Darren Adair doesn’t have the kind of government experience that shows up on a resume.
But the 45-year-old interim head of North Las Vegas’ finance department said he already oversees a city no one can see, one hidden in the thousands of servers, millions of circuit boards and billions of microchips hosted by Switch Communications LLC, the Las Vegas-based cloud computing giant where Adair serves as chief financial officer.
“For the last seven years, I’ve been CFO of Switchville,” Adair explains. “Think of the racks of servers as city blocks. Think of the computer cabinets as high-rises.
“Instead of having people on those high rises, a high-tech city has bits, and it’s our job to keep them safe, to provide utility connections, to organize them the way a municipality does planning and zoning. … That’s what Switch does — provides for this sort of ecosystem.”
The company Adair joined in 2006 was a broadband Internet exchange floor taking in about $10 million in annual revenue. Today, Switch is a $1.5 billion data storage giant, with eight high-security data centers serving high-profile clients from Amazon and eBay to, reputedly, the National Security Agency.
One of the company’s eight Southern Nevada warehouses sits on a former Enron-owned realty asset right above a lucrative tangle of fiberoptic cables operated by 27 of the world’s biggest telecommunications providers, including Sprint, Verizon and AT&T.
Adair’s former employer acts as a sort of traffic cop for carriers feeding those digital veins and collects a small toll on the innumerable bits of data pumped through them every day.
It’s part of the reason Switch, the second company Adair has seen to billion-dollar revenues, is now billed as the most powerful data storage provider in the world.
It’s also a big reason many think Adair, who brings over a Rolodex full of Switch’s clients, can help turn Nevada’s fourth largest city around.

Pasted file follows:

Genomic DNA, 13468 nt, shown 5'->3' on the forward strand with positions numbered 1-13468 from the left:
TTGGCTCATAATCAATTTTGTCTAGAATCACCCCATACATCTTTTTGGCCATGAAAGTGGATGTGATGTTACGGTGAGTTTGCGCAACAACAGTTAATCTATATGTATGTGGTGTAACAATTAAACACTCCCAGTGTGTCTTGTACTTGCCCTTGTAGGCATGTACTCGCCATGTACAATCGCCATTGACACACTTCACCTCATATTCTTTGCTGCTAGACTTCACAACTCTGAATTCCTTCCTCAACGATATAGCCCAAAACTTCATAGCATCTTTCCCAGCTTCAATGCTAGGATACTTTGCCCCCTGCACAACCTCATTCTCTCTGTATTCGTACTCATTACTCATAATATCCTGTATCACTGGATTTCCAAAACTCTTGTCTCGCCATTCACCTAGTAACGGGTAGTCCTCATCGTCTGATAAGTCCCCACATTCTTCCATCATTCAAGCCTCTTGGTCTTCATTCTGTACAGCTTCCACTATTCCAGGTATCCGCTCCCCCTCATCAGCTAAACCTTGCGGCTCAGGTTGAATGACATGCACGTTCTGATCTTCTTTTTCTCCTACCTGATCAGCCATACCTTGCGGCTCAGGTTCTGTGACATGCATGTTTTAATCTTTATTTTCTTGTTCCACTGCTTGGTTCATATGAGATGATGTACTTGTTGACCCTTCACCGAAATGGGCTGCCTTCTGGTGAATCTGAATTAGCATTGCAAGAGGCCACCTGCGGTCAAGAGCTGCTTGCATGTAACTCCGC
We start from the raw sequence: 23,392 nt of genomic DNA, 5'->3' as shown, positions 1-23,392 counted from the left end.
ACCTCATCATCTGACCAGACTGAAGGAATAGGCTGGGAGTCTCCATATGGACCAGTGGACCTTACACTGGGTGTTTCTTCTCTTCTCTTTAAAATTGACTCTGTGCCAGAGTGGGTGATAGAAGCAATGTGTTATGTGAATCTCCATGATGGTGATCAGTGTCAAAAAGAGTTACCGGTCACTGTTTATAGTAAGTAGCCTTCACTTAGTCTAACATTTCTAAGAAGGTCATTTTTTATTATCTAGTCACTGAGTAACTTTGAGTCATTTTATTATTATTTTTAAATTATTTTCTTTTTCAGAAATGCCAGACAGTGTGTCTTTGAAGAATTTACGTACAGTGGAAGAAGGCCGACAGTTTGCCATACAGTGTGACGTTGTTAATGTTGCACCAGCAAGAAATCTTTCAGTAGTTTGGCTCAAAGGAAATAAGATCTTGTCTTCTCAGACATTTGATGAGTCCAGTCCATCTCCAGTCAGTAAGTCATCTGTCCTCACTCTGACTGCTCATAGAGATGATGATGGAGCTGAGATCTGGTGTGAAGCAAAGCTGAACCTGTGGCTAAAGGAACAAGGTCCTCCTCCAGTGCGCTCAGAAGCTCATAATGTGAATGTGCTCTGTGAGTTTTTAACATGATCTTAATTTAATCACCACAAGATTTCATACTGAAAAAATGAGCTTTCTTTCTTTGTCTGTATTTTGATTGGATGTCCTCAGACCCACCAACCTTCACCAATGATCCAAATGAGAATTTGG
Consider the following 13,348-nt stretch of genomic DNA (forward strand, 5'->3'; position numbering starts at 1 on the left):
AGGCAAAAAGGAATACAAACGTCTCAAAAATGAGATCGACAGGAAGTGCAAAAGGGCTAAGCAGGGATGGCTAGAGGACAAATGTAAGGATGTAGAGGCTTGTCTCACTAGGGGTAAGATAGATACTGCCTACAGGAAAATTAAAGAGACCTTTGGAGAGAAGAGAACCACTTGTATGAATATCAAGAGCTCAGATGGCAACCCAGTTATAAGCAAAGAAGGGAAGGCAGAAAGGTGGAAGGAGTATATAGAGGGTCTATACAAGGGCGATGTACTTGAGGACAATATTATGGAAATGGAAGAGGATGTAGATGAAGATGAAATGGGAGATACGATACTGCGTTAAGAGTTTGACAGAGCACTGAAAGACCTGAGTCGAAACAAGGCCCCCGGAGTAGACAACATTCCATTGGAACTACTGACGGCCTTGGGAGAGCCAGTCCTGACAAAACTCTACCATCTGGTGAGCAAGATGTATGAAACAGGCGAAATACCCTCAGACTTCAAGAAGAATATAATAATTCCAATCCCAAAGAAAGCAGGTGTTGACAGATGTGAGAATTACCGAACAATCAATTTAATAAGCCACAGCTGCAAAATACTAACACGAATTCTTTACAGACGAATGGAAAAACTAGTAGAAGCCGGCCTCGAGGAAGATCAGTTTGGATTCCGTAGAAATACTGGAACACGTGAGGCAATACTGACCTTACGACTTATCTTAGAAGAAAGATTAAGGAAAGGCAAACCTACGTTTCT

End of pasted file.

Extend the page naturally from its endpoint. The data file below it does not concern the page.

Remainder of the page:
Thomas & Mack Co. partner and Switch board member Tom Thomas couldn’t promise that Adair’s appointment would bring Fortune 100 companies to North Las Vegas but suggested that his name would lend the city some much-needed credibility with the right people.
“All you hear is bad stuff, but North Las Vegas is a vibrant community,” Thomas said. “It’s the future for distribution and warehousing in (the Las Vegas Valley).
“What North Las Vegas needs to do is retool its communications with the financial markets, and he can do that.”
Adair, for his part, promises nothing. The North Las Vegas resident will head a finance department plagued by ever-dwindling property tax revenues, three straight years of eight-digit city budget deficits and a recently awarded “junk” bond status from credit rating agency Standard & Poors.
He’ll also have to work under the watchful eye of regulators at the State Committee on Local Government Finance, who last year considered swooping in to take over the recession-racked city’s finances.
Reached for comment hours before he was officially tapped as the city’s interim finance director, Adair said he’s looking forward to the challenge.
“I like a more challenging environment,” he said. “(North Las Vegas) needs something different. I can’t tell you I’m bringing in a miracle, but I can tell you I’ll bring something different.”
A statement released by the city Sept. 26 highlights Adair’s service to the city’s Utility Advisory Board and underscores his more than two decades of public accounting experience.
It also finds first-term Mayor John Lee positive over the move.
“We won’t even come close to matching Darren’s private sector salary, but we are thrilled he answered the call to serve the public by sharing his valuable knowledge, talents and skills,” Lee said. “Darren is a business professional who regularly evaluates the potential of early-stage high growth startups. He knows North Las Vegas has a bright future, and we are proud he wants to be part of our success.”
Adair is expected to move to City Hall in the next few weeks and is set to earn an annual salary of $125,000.
Contact Centennial and North Las Vegas View reporter James DeHaven at 702-477-3839 or firstname.lastname@example.org.